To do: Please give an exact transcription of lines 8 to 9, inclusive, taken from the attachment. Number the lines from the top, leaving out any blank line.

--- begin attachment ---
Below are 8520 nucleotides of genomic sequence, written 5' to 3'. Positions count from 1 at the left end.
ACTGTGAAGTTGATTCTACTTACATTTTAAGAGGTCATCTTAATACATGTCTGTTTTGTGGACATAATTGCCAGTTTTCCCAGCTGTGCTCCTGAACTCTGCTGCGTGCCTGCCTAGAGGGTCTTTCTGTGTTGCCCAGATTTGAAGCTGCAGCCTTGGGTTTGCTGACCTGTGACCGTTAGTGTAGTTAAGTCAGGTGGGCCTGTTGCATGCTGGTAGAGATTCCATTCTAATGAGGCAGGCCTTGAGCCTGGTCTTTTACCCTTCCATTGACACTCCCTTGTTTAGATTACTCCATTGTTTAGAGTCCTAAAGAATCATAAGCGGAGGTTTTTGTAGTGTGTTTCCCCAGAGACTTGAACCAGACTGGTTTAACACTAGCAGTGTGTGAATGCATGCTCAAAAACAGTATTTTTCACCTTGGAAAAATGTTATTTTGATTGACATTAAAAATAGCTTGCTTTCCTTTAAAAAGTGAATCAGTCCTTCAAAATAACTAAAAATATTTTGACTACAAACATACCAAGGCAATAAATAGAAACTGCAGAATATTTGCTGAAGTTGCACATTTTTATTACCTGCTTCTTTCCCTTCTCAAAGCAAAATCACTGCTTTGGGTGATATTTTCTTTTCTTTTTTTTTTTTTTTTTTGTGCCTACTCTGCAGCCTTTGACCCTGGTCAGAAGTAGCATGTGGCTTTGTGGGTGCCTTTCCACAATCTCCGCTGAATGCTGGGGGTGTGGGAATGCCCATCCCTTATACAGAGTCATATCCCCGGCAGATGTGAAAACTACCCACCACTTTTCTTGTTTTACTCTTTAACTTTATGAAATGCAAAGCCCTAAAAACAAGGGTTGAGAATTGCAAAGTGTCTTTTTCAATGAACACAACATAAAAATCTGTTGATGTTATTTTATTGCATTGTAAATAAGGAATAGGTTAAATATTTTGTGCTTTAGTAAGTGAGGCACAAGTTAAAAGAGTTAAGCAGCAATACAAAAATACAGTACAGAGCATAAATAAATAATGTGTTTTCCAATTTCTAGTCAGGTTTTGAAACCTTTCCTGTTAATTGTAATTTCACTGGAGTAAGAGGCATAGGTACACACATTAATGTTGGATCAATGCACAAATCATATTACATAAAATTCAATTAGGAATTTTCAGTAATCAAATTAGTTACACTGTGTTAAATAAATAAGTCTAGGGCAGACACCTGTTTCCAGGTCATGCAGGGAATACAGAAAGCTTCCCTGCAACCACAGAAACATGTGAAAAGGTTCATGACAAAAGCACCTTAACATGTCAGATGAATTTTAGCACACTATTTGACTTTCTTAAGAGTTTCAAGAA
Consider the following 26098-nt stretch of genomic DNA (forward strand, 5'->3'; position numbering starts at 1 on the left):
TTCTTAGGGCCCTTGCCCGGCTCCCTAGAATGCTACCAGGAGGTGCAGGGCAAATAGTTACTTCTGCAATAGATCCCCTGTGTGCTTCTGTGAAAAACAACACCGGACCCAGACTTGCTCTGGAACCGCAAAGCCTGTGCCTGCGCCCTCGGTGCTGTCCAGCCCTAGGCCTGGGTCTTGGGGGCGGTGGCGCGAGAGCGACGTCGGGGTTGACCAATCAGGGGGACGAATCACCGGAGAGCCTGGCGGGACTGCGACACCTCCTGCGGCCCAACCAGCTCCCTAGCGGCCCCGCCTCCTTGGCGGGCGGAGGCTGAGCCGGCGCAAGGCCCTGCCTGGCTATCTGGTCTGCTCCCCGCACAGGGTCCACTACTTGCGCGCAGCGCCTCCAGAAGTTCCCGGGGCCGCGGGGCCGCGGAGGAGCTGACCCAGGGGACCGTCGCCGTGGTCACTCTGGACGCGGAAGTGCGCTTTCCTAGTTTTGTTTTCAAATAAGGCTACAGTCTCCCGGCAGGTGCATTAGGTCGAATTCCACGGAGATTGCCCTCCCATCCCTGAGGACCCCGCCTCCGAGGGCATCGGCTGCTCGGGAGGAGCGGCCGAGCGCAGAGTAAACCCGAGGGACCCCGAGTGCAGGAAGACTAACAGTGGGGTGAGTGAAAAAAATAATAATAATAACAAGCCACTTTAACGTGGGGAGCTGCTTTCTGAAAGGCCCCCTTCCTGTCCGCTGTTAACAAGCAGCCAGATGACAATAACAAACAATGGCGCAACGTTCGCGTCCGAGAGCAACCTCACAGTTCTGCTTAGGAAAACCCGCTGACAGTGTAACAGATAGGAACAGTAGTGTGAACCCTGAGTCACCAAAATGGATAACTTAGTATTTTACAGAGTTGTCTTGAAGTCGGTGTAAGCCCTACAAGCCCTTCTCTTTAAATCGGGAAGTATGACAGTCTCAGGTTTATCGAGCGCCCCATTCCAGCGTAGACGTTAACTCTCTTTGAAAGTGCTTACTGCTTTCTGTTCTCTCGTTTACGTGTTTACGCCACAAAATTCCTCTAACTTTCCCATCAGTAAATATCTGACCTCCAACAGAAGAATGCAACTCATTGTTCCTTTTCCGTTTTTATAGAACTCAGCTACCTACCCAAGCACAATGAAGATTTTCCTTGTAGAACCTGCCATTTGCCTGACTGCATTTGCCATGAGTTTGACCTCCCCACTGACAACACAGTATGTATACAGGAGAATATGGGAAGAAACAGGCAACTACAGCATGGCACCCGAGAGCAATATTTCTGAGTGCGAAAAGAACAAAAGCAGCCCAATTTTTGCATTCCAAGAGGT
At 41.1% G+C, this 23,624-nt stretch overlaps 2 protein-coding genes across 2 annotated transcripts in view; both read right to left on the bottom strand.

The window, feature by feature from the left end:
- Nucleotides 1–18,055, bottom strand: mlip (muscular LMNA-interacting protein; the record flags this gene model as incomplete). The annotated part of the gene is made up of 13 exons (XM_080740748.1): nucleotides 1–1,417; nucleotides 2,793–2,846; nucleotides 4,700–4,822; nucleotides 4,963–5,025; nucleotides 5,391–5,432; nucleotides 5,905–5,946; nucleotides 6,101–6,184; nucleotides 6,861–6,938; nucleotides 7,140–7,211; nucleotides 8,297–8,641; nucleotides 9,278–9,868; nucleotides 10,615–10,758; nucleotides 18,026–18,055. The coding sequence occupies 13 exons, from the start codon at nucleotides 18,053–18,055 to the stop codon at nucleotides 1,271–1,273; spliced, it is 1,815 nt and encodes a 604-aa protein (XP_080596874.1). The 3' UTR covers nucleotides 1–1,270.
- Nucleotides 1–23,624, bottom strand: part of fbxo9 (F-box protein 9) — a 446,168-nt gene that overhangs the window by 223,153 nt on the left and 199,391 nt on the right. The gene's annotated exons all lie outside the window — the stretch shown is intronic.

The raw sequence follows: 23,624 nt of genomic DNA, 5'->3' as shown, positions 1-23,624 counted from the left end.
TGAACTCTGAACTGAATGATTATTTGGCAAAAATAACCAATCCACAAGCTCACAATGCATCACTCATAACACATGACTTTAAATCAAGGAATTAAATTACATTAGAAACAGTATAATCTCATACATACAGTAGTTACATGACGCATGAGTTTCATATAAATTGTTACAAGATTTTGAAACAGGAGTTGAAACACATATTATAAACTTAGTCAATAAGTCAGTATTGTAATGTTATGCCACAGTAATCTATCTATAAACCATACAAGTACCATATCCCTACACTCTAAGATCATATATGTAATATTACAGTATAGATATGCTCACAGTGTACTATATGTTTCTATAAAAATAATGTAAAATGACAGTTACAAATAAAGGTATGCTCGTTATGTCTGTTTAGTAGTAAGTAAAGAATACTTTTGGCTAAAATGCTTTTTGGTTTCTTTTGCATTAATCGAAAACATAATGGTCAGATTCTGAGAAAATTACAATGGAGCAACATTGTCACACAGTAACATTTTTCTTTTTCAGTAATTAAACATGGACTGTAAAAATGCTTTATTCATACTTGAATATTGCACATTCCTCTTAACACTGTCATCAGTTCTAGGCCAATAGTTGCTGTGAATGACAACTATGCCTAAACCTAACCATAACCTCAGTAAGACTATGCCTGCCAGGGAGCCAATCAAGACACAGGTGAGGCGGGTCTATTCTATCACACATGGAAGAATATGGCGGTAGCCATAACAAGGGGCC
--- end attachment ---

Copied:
- Nucleotides 1–23,624, bottom strand: part of fbxo9 (F-box protein 9) — a 446,168-nt gene that overhangs the window by 223,153 nt on the left and 199,391 nt on the right. The gene's annotated exons all lie outside the window — the stretch shown is intronic.

The raw sequence follows: 23,624 nt of genomic DNA, 5'->3' as shown, positions 1-23,624 counted from the left end.